At this tourist haven resort in La Romana, you can golf at the world-famous Teeth of the Dog course, laze on the beach, take part in one of several water sports, go horseback riding or play tennis. You'll also find a beautiful marina, as well as plenty of shops and places to grab a bite to eat. You'll need a full day in port for this one, though; the ride from the Santo Domingo cruise pier is 90 minutes each way. If you're not on a prearranged excursion, you'll have to pay an entry fee, which doesn't include activities at the resort. (Carretera La Romana, Higuey; 855-877-3643; open seven days a week)
On Foot: It's possible to walk, but it's not recommended, particularly if you don't know where you're going and don't speak Spanish. There is a lot of crime in Santo Domingo, and it's much safer to take other means of transportation.
By Taxi: This is the most economical option if you're staying within a half hour of the port. Be warned, however, that local drivers might not speak English, and it's best to agree on a roundtrip price before going anywhere. If you happen to snag an English-speaking cabbie, he or she can be a great resource if you'd like a tour of the area, information about its history or recommendations for sights that are worth seeing. Be aware that some taxis, known as "carros publicos" carry multiple passengers, and they usually aren't air-conditioned.
By Motochoncho: Say what? Enterprising locals with motorbikes will offer rides to anyone in need of transportation for very reasonable prices. However, this can be exceedingly dangerous because of their tendency to weave among larger vehicles and the aggressive habits of other drivers. It's also not the best method in inclement weather, and it's likely that you won't be provided with a helmet.
Via Public Transportation: Bus transportation is available, but, although inexpensive, local buses are often overcrowded, hot (no air-conditioning) and slow. An underground Metro system is also in place, and it's easy to use for first-timers, but there's only one line at this point, and you should really know where you're headed before using this option.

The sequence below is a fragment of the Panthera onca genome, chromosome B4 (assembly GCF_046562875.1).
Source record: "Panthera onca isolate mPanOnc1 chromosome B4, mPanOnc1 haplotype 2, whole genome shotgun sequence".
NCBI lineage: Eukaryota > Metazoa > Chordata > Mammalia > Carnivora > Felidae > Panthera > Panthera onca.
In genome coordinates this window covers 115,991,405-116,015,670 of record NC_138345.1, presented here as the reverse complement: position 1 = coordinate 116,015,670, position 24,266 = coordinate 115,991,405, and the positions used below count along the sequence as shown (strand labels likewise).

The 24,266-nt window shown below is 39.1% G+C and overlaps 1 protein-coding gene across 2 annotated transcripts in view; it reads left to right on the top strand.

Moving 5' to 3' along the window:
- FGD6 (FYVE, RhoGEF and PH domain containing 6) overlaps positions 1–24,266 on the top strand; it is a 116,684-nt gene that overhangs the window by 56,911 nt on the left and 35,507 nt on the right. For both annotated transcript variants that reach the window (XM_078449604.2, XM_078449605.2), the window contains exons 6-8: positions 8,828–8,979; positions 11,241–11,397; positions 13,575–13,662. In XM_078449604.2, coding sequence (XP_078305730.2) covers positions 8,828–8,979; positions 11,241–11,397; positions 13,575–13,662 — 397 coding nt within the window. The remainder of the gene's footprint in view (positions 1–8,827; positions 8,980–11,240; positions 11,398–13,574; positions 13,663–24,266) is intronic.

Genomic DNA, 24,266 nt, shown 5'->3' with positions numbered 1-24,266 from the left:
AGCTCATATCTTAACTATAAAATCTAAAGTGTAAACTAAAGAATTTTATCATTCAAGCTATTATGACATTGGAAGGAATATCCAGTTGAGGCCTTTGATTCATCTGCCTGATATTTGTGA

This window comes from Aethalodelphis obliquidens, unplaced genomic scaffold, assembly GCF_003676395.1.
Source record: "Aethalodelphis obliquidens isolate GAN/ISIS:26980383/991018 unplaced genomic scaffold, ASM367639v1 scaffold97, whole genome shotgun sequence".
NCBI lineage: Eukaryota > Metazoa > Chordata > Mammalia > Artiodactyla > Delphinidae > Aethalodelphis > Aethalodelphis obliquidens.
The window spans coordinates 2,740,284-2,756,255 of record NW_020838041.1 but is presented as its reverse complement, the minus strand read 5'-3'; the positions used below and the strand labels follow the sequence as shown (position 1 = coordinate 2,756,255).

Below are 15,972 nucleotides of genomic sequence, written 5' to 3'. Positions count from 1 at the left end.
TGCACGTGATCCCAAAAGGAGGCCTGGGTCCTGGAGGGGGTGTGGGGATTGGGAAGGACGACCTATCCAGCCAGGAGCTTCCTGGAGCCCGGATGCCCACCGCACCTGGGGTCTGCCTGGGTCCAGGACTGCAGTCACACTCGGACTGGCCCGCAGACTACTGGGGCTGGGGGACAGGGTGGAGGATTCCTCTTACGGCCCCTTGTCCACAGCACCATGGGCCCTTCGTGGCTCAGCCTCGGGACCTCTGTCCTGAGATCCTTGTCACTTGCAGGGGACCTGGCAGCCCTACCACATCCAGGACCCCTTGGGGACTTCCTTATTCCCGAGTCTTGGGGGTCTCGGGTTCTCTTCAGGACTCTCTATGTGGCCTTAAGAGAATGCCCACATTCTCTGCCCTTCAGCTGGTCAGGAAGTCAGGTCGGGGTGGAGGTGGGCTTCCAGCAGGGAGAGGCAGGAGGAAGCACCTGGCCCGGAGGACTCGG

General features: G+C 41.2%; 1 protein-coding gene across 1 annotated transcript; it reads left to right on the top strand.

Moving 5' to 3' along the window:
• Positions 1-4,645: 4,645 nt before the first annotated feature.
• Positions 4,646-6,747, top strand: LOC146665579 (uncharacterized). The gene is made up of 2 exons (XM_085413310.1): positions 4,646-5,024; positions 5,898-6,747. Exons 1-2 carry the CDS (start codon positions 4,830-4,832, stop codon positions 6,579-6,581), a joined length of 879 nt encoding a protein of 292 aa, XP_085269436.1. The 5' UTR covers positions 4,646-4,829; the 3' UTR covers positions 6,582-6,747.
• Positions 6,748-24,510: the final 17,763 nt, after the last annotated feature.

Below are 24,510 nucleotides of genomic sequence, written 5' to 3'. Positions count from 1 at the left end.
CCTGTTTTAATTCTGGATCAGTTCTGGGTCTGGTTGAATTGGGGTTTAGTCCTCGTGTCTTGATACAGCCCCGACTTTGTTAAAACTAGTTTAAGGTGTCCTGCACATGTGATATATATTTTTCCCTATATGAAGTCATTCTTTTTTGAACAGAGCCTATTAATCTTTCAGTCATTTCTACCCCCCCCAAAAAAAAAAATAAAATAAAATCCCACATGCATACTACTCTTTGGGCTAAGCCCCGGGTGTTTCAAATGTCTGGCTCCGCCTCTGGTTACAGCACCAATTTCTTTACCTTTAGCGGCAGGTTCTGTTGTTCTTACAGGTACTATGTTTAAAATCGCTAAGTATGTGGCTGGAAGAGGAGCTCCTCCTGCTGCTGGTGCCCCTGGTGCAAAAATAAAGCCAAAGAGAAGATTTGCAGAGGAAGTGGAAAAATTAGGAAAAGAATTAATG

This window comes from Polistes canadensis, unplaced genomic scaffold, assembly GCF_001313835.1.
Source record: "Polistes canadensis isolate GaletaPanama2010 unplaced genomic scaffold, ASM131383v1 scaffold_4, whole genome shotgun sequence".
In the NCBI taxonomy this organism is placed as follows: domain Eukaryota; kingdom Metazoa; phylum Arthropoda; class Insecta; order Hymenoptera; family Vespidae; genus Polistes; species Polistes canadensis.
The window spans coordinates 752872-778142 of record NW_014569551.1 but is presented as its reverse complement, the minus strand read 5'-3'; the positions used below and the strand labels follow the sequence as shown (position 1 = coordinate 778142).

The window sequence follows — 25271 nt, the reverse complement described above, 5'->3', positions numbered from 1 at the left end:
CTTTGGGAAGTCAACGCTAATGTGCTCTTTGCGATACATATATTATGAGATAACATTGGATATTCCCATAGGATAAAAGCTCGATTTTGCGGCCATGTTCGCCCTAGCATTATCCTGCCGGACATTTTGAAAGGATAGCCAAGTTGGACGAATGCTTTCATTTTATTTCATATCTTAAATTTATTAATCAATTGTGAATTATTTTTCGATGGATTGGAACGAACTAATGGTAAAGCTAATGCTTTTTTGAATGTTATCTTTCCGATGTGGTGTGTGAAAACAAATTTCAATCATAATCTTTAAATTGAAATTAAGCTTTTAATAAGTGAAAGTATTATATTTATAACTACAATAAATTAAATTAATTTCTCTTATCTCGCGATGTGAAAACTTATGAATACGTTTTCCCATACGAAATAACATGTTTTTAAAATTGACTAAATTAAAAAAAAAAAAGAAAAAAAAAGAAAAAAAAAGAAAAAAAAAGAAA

Renting a Car: We strongly discourage this. Driving conditions in Santo Domingo are horrendous. Motorbikes dart between cars incessantly, and the few traffic signals are generally ignored. Street signs are not in English, and it's extremely easy to get lost in the wrong part of town, where gang members will attempt to sell you kites and windshield wiper blades. (No, we're not kidding.) If you know where you're going and how to drive defensively and still want to give it a go, you can take a cab to Avis (517 Avenida George Washington, 809-535-7191), National (Avenida Independencia Esq, 809-221-0805) or Budget (Avenida John F. Kennedy, 809-566-6666).
Boca Chica: Located in the town of Boca Chica, about a 30-minute drive from Santo Domingo, this beach is great for swimming, grabbing a bite to eat and mingling with locals. There are food stalls, upscale restaurants and shaded tables for dining. Water sports equipment is available for rent. Be careful with your valuables while you're swimming, however.
Juan Dolio: About an hour's drive from Santo Domingo, Juan Dolio is a simple beach that's great if you'd like a bit more peace and quiet than what Boca Chica has to offer. Within walking distance of Juan Dolio is Playa Guayacanes, which offers a similar ambience.
Authentic Dominican food is generally locally grown and produced. You'll find there's an emphasis on chicken and freshly caught fish, rice and beans, and fruits like coconuts and plantains. Many residents operate stands that offer homemade items like bread and empanadas. Drinks native to the area include fresh fruit juices, Dominican coffee and hot chocolate, Kola Real soda and -- for those looking for a bit of an alcoholic kick -- Mama Juana, Presidente beer and local rum. There also seems to be a surplus of Italian fare in the DR.
Pat'e Palo: A self-described European brasserie, Pat'e Palo serves a wide range of appetizers, entrees and desserts. Start with crispy apple slices in parmesan fondue, French onion soup or a churrasco grilled salad. Follow it with yucca gnocchi, a hamburger or fresh sea bass. End with a cheese plate, tiramisu or mango sorbet. Menus are available in English. (25 Atarazana, Zona Colonial; 809-687-8089; open Sunday to Thursday noon to midnight, Friday and Saturday noon to 1 a.m.)